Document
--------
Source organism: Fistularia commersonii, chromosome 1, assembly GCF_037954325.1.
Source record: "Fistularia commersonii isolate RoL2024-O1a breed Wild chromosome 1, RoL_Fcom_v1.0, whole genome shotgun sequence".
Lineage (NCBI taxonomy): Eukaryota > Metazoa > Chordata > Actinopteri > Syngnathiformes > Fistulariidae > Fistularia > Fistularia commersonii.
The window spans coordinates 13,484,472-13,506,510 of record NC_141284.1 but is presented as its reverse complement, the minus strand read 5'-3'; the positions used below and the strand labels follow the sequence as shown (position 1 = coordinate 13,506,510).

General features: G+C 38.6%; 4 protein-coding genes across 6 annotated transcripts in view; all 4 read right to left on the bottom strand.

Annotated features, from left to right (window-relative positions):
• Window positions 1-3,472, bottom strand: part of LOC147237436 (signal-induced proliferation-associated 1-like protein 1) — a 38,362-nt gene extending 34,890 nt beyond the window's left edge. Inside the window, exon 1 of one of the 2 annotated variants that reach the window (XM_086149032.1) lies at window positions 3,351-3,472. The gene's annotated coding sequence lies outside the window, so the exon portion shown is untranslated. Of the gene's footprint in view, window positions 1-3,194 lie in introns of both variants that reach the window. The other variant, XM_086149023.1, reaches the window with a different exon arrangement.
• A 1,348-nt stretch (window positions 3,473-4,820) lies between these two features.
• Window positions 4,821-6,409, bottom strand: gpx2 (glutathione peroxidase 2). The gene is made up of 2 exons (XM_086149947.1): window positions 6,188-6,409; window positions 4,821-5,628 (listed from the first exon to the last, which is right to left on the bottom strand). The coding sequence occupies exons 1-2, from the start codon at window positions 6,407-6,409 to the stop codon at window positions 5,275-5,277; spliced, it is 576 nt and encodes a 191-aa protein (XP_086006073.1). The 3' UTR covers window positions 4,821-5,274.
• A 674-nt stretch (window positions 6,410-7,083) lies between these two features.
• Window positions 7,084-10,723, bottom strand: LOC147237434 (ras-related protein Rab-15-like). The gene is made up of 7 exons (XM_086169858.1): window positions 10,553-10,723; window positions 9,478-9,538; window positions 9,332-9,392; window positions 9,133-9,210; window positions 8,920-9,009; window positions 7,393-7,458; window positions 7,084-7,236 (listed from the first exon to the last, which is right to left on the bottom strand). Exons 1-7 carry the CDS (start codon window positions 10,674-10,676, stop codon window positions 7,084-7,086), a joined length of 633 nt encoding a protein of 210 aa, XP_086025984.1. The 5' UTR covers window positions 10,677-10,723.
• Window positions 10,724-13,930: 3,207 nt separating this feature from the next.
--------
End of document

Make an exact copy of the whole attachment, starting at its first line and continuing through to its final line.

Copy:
Source organism: Fistularia commersonii, chromosome 1, assembly GCF_037954325.1.
Source record: "Fistularia commersonii isolate RoL2024-O1a breed Wild chromosome 1, RoL_Fcom_v1.0, whole genome shotgun sequence".
Lineage (NCBI taxonomy): Eukaryota > Metazoa > Chordata > Actinopteri > Syngnathiformes > Fistulariidae > Fistularia > Fistularia commersonii.
The window spans coordinates 13,484,472-13,506,510 of record NC_141284.1 but is presented as its reverse complement, the minus strand read 5'-3'; the positions used below and the strand labels follow the sequence as shown (position 1 = coordinate 13,506,510).

General features: G+C 38.6%; 4 protein-coding genes across 6 annotated transcripts in view; all 4 read right to left on the bottom strand.

Annotated features, from left to right (window-relative positions):
• Window positions 1-3,472, bottom strand: part of LOC147237436 (signal-induced proliferation-associated 1-like protein 1) — a 38,362-nt gene extending 34,890 nt beyond the window's left edge. Inside the window, exon 1 of one of the 2 annotated variants that reach the window (XM_086149032.1) lies at window positions 3,351-3,472. The gene's annotated coding sequence lies outside the window, so the exon portion shown is untranslated. Of the gene's footprint in view, window positions 1-3,194 lie in introns of both variants that reach the window. The other variant, XM_086149023.1, reaches the window with a different exon arrangement.
• A 1,348-nt stretch (window positions 3,473-4,820) lies between these two features.
• Window positions 4,821-6,409, bottom strand: gpx2 (glutathione peroxidase 2). The gene is made up of 2 exons (XM_086149947.1): window positions 6,188-6,409; window positions 4,821-5,628 (listed from the first exon to the last, which is right to left on the bottom strand). The coding sequence occupies exons 1-2, from the start codon at window positions 6,407-6,409 to the stop codon at window positions 5,275-5,277; spliced, it is 576 nt and encodes a 191-aa protein (XP_086006073.1). The 3' UTR covers window positions 4,821-5,274.
• A 674-nt stretch (window positions 6,410-7,083) lies between these two features.
• Window positions 7,084-10,723, bottom strand: LOC147237434 (ras-related protein Rab-15-like). The gene is made up of 7 exons (XM_086169858.1): window positions 10,553-10,723; window positions 9,478-9,538; window positions 9,332-9,392; window positions 9,133-9,210; window positions 8,920-9,009; window positions 7,393-7,458; window positions 7,084-7,236 (listed from the first exon to the last, which is right to left on the bottom strand). Exons 1-7 carry the CDS (start codon window positions 10,674-10,676, stop codon window positions 7,084-7,086), a joined length of 633 nt encoding a protein of 210 aa, XP_086025984.1. The 5' UTR covers window positions 10,677-10,723.
• Window positions 10,724-13,930: 3,207 nt separating this feature from the next.